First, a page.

September 17, 2009
The debate is falling along predictable lines – Fox News and its provincial minions defending Rep. Joe Wilson’s “You lie” outburst last week as a noble act of dissent, while the left-leaning dailies and Democrats accuse the blue-eyed right-wing Southerner of racism.
Who’s right? We may never know. Yet America is gaining from the controversy.
It is reminding us of that racism still haunts America, seen if not in Wilson’s lack of decorum, then in the overnight sensation the rebel flag-defending member of the Sons of Confederate Veterans has become among the Right; in the heightened anti-Obama fervor the episode incited; in the $1 million in campaign contributions that were subsequently rushed to his doorstep.
The episode is forcing us to think more deeply about what’s driving anti-Obamamania, as we should. After all, it is curious that the such a smart, thoughtful, inspiring, bridge-building centrist who is reviving America’s image globally and is committed to cleaning up the staggering mess his predecessor left him should be attacked so savagely – branded a Nazi, a communist, a socialist, a foreigner, a Muslim and African even – at a time no less when most US presidents would still be in the throes of their honeymoon.
Then along comes Joe Wilson to utter the two words heard around the world – and bam. America’s asking, is the Right’s seething anger really all about Obama’s “leftist” policies? Insisting so is a good way to hide whatever else might be at work.
Some whites have grown wary of black claims of racism, and that’s somewhat understandable given how quick some blacks are to perceive a racist slight in matters they find disagreeable. It happened to me just last week on the light rail in Baltimore. As I asked the conductor why the trains were consistently running late, a woman hissed, “Why you bothering the black man about the service? Why you have to be racist?” Needles to say, my query had nothing to do with race and everything to do with undependable service.
The prevalence of such paranoia, however, is not proof that racism does not exist. Yet the Right insists on dismissing the charge out-of-hand. They did it when Henry Louis Gates, Jr. was arrested in his own home, now when Joe Wilson shouts “You Lie.” A top headline on Foxnews.com about Wilson’s remark is illustrative. It read, “It’s Just Not About Race” (though of course Fox’s Glenn Beck was right to call Obama a “racist”). That headline might have been vaguely accurate had it been made to read, “It’s Not Just About Race.” Instead, what we get from the 24-hour mock-news infotainer is 24 hours of unequivocal denials – just no way, just you must be crazy, just you must be a commie and an immigrant and a bleeding-heart liberal.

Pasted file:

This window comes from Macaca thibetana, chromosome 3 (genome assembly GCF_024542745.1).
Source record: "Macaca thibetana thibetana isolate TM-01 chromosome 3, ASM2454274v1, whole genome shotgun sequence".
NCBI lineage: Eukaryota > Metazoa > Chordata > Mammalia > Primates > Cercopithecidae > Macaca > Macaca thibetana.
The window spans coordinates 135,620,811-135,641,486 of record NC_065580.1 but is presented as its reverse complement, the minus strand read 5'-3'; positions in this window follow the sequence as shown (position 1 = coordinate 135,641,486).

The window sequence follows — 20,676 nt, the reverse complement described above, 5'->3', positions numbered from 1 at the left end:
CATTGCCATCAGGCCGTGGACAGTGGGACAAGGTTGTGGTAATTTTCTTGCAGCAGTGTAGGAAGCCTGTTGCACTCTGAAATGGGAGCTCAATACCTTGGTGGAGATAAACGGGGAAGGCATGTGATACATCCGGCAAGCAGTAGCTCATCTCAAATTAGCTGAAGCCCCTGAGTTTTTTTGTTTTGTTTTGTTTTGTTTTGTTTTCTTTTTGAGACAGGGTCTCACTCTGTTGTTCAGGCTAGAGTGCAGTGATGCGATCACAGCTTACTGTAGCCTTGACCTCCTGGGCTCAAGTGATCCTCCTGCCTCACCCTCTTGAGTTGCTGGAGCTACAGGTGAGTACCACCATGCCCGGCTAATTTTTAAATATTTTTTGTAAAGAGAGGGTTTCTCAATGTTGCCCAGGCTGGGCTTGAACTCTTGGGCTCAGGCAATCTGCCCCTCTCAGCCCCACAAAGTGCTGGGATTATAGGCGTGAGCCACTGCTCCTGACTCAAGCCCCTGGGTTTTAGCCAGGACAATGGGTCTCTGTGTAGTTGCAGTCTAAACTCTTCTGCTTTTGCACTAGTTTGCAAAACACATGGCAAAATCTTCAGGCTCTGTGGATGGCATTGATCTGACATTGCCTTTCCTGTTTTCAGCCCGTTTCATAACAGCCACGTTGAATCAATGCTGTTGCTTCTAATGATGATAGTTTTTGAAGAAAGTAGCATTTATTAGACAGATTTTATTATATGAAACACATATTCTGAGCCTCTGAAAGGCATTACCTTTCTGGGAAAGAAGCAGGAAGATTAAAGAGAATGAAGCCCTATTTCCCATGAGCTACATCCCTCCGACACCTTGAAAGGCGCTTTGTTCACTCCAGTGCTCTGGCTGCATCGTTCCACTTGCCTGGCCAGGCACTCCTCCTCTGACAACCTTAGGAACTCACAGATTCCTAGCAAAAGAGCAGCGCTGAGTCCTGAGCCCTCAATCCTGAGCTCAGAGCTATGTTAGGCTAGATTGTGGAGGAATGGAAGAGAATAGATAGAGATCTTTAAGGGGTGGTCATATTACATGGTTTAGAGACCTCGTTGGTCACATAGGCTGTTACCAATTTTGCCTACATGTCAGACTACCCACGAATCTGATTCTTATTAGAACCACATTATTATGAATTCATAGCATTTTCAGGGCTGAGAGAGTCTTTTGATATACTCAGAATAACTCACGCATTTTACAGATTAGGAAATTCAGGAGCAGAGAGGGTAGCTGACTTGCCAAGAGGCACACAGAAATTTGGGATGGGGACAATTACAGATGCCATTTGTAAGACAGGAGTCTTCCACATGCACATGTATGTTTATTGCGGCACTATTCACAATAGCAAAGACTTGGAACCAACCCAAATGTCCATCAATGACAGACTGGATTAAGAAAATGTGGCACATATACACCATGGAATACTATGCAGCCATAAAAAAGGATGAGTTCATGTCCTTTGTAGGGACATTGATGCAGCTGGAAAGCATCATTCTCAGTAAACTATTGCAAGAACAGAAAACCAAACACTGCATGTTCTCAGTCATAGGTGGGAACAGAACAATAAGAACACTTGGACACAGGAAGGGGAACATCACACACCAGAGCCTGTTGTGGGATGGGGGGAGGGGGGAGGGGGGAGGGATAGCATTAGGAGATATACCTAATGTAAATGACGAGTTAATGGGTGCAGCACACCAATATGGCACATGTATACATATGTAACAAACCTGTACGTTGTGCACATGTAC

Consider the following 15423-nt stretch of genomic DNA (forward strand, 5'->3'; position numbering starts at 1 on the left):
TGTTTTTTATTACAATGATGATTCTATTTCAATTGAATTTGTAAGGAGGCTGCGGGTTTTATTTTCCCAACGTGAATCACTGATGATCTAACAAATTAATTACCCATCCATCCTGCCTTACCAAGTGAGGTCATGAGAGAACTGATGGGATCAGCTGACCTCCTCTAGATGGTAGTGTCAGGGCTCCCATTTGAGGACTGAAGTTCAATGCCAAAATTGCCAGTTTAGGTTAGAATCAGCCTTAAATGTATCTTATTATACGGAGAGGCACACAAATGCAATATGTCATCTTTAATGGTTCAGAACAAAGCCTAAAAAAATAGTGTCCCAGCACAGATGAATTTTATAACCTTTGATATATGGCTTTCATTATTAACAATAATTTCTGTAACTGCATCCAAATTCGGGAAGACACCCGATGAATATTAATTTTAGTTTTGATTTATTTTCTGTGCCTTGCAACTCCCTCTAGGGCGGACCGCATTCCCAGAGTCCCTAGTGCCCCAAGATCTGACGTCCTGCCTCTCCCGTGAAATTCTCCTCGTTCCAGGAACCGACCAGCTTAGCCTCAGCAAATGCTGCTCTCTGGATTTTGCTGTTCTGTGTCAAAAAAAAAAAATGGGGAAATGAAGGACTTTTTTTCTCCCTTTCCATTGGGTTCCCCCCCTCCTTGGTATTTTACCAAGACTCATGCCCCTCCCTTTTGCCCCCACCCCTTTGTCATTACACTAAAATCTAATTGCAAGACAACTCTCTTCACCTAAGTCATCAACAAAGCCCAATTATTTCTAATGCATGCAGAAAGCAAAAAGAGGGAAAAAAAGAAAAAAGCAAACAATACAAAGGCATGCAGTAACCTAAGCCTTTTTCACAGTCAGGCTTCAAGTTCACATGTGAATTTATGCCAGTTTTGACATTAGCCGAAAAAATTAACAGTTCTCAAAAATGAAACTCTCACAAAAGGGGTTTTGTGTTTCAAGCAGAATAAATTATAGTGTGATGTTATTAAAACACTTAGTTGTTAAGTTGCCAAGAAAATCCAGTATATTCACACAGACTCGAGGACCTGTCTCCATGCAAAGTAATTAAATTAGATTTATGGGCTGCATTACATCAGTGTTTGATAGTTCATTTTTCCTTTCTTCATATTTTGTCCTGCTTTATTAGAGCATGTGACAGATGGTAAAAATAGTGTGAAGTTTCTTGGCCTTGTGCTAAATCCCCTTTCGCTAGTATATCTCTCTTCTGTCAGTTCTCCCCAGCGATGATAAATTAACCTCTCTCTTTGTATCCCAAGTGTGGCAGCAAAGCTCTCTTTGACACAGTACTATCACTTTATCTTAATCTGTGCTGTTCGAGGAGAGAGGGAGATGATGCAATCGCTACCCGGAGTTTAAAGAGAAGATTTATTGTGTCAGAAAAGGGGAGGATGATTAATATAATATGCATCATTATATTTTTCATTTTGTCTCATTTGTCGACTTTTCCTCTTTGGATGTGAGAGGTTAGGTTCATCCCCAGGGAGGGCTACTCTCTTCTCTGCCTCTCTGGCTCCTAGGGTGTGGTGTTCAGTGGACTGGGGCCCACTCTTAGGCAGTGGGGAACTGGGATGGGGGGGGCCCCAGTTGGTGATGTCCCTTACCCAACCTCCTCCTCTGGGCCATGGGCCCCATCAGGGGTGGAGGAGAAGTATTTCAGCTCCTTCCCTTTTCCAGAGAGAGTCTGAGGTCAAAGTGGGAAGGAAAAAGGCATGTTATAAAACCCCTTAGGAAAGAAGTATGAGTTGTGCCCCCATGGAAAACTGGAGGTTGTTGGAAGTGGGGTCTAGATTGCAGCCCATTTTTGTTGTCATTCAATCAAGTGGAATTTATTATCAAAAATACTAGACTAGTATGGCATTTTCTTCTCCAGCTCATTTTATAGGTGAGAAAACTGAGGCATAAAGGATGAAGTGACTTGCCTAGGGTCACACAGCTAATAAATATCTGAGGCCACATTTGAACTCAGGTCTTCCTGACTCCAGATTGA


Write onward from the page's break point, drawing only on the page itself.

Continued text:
But the damage is done; good ’ol Wilson got America thinkin’. How a good many among us even in the 21st century maybe can’t handle the thought of a black president, one no less who’s suave and intelligent; how race may be entrenching political allegiances.
It’s encouraging to note that it’s not primarily dem pesky Negroes who are considering whether Wilson’s comments were racist – no, suh! – but white commentators and white legislators, notable among them former president and southerner, Jimmy Carter, who said Wilson’s comments were “based on racism” and that “there is an inherent feeling among many in this country that an African-American should not be president.” Is it just coincidence that so much of the blind opposition to Barack Obama is emanating from the South? Carter says no. “Those kind of things are not just casual outcomes of a sincere debate on whether we should have a national program on health care – it’s deeper than that,” he said.
Chances are pretty good that if people in the South don’t approve of mixed marriages – 40 percent, according to the American Enterprise Institute – they aren’t keen on a black president either.
Conservative firebrands like Rush Limbaugh have been quick to issue unequivocal denials that at least some opposition to President Obama may be racially motivated. But who are they to speak for the hidden feelings of millions of people? They expose the falsity of their claims when they do. Try as they might to divert attention away from what might lurk in the recesses of the Republican party’s collective unconscious, a good portion of America is now reconsidering whether the new opposition should be taken at face value. Were, for instance, the Town Hall types who went ballistic this summer really just all about health care? It would be unfair to conclude that racism is at work. But it’s responsible at this point not to rule it out either. After all, while racism may be less overt today, having grown less acceptable since the Civil Rights movement, it has not ceased to exist. Indeed in this era of political correctness the protean legacy hasn’t so much gone away as hid away.
Joe Wilson is a reminder of the fact. And that’s why the party that purports to stand for “wholesome” Christian American values is suddenly so defensive.